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Latent transition analysis of instrumental activities of daily living in Chinese elderly: based on the 2014–2018 wave of the Chinese Longitudinal Healthy Longevity Survey



The instrumental activities of daily living (IADL) among the elderly have been found to be heterogeneous, with different trajectories. However, the transition of the IADL over time remains unclear. We aimed to explore the transition probabilities and the predictors of IADL among the elderly.


Longitudinal data from the 2014 (T1) and 2018 (T2) waves of the Chinese Longitudinal Healthy Longevity Survey were extracted. A sample of 2,944 participants aged 65 years or older, with complete responses to the IADL scale, was included. Latent profile analysis (LPA) and latent transition analysis (LTA) were employed to identify latent profiles of IADL and investigate the transition probabilities between profiles from T1 to T2. The predictors of latent profiles and transition probabilities were examined using multinomial regression analysis.


The results of LPA at both T1 and T2 supported a 4-profile model solution. They were labeled as the “Normal function profile,” “Mildly impaired profile,” “Moderately impaired profile,” and “Highly impaired profile”. The Normal function profile and Highly impaired profile were characterized by maintaining stability rather than transitioning over time, with transition probabilities of 0.71 and 0.68, respectively, for maintaining stability. The Mildly impaired profile and Moderately impaired profile were characterized by a stronger tendency towards transition rather than stability, with transition probabilities of 0.29 and 0.45, respectively, of transitioning to the Highly impaired profile. The transition probabilities from the three impaired function profiles to the Normal function profile ranged from 0.05 to 0.19. Age, gender, place of residence, and social participation were significant predictors of profile attribution at T1 and transition probabilities over time.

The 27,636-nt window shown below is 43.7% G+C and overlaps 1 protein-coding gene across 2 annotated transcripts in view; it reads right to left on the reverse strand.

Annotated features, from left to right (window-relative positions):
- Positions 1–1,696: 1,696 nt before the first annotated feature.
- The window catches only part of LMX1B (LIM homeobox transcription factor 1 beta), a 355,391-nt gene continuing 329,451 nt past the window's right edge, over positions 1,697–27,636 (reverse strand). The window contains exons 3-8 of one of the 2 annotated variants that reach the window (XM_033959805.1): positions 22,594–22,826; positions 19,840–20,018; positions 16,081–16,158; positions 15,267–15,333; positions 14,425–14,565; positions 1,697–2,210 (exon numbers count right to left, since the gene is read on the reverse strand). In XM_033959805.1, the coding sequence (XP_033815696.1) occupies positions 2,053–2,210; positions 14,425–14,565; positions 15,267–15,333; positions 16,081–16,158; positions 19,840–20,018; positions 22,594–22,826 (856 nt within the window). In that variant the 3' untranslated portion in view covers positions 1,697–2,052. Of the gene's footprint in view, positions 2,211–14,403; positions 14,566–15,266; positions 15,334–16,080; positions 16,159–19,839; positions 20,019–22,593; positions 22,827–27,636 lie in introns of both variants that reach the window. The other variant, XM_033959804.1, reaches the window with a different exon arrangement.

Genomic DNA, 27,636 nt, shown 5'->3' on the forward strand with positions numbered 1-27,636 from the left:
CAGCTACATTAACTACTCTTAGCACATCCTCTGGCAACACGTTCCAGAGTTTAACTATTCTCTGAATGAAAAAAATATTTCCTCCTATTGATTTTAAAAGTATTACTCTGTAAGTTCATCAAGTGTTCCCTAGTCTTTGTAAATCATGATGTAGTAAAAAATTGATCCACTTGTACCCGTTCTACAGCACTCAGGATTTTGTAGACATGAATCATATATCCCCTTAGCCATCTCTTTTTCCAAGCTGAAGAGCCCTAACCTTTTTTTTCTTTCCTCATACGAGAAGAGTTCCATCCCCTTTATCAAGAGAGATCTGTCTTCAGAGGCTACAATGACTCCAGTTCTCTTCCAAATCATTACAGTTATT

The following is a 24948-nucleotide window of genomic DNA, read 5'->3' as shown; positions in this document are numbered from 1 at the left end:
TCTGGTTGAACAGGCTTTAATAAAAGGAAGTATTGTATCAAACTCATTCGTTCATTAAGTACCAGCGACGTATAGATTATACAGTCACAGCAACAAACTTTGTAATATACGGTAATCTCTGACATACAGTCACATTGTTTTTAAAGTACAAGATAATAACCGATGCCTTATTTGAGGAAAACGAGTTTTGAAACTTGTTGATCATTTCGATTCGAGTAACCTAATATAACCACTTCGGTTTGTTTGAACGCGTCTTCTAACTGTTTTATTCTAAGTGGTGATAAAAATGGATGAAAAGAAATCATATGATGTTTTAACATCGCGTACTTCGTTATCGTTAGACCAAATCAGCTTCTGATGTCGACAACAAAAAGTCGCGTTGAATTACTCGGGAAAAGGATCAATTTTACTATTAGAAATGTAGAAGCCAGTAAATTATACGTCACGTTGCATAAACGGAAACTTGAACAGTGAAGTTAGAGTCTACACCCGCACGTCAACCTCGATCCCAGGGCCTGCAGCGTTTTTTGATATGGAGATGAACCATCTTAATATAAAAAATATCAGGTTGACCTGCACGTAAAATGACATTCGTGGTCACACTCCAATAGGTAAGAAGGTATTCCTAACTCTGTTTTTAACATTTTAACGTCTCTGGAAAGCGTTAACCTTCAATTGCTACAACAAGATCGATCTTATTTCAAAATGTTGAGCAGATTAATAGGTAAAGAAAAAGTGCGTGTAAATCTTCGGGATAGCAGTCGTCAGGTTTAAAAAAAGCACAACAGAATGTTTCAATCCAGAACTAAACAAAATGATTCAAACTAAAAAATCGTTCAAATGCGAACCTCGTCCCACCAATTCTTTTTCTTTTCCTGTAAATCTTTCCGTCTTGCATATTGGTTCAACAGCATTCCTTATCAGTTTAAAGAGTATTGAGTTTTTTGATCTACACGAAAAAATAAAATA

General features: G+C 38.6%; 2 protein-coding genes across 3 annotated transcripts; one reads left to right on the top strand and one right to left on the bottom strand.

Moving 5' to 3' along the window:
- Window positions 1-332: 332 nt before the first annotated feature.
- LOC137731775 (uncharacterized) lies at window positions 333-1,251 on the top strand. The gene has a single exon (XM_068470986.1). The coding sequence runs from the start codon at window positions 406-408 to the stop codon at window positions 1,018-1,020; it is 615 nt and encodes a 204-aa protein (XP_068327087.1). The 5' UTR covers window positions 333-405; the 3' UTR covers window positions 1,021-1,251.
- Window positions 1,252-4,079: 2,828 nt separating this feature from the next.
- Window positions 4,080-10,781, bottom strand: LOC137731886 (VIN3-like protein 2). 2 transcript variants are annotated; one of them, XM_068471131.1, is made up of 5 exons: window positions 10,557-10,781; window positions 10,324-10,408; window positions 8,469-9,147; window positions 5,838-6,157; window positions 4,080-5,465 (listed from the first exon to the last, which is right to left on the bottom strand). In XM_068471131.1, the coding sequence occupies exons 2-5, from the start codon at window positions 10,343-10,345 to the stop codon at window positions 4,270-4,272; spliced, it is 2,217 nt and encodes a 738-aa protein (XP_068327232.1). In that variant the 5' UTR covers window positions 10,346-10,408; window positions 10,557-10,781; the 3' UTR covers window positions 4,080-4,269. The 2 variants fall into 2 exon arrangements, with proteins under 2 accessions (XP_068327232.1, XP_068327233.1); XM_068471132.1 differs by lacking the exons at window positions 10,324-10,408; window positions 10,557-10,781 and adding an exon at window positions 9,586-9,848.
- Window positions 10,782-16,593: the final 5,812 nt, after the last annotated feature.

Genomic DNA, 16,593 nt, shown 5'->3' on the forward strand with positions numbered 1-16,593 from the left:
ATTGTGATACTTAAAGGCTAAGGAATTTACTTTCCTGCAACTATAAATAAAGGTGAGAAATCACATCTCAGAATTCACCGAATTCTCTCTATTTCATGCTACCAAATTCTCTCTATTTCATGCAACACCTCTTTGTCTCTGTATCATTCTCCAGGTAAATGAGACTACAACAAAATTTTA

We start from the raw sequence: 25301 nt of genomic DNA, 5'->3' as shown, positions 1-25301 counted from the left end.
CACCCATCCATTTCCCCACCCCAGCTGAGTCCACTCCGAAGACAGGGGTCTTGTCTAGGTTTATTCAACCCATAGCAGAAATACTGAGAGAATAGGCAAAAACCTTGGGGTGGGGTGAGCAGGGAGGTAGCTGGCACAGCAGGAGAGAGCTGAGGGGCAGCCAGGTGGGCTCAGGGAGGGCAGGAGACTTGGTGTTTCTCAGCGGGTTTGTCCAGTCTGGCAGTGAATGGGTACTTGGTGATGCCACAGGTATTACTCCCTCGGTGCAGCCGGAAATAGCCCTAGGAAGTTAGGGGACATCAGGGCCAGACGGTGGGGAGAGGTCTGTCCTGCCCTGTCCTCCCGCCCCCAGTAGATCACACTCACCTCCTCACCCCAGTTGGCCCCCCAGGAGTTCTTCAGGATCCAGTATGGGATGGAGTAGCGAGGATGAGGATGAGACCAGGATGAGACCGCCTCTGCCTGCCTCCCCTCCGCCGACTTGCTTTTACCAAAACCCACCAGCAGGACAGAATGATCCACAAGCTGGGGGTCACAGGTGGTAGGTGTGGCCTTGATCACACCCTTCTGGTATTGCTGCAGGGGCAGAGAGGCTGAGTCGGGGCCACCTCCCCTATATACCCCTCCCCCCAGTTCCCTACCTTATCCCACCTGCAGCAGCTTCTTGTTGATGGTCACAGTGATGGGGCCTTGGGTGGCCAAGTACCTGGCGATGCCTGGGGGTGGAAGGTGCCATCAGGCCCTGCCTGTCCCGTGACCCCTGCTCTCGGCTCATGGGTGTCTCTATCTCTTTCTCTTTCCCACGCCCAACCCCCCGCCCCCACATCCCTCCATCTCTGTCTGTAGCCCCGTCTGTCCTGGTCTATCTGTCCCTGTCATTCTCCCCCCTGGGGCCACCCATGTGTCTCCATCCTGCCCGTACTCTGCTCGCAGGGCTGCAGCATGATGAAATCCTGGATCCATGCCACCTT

This study employed the LTA to examine the transition probability of IADL among the Chinese elderly. By recognizing the different profiles of IADL and understanding the factors associated with transitions among the elderly, interventions can be tailored to improve their functional independence and successful reintegration into families and society.

Peer Review reports


The global population of elderly individuals reached approximately 1 billion, and projections suggest that this number will nearly double by 2050 [1]. Developing countries, especially in Asia, are undergoing rapid population aging, resulting in significant changes in population structure and health status [2]. China, in particular, has experienced a notable increase in its elderly population, accounting for 18.70% of the total population in the most recent census conducted in 2021 [3]. This represents a 5.44% increase from the previous census in 2010, positioning China one of the fastest-aging countries globally [3]. The accelerated pace of population aging has created substantial demand on healthcare resources, while also placing strains on social security and economic systems [4]. Population aging affects society in various ways, impacting public policies, healthcare, and social services [5]. Consequently, population aging has emerged as a major global public health concern due to its scale and profound impact on society.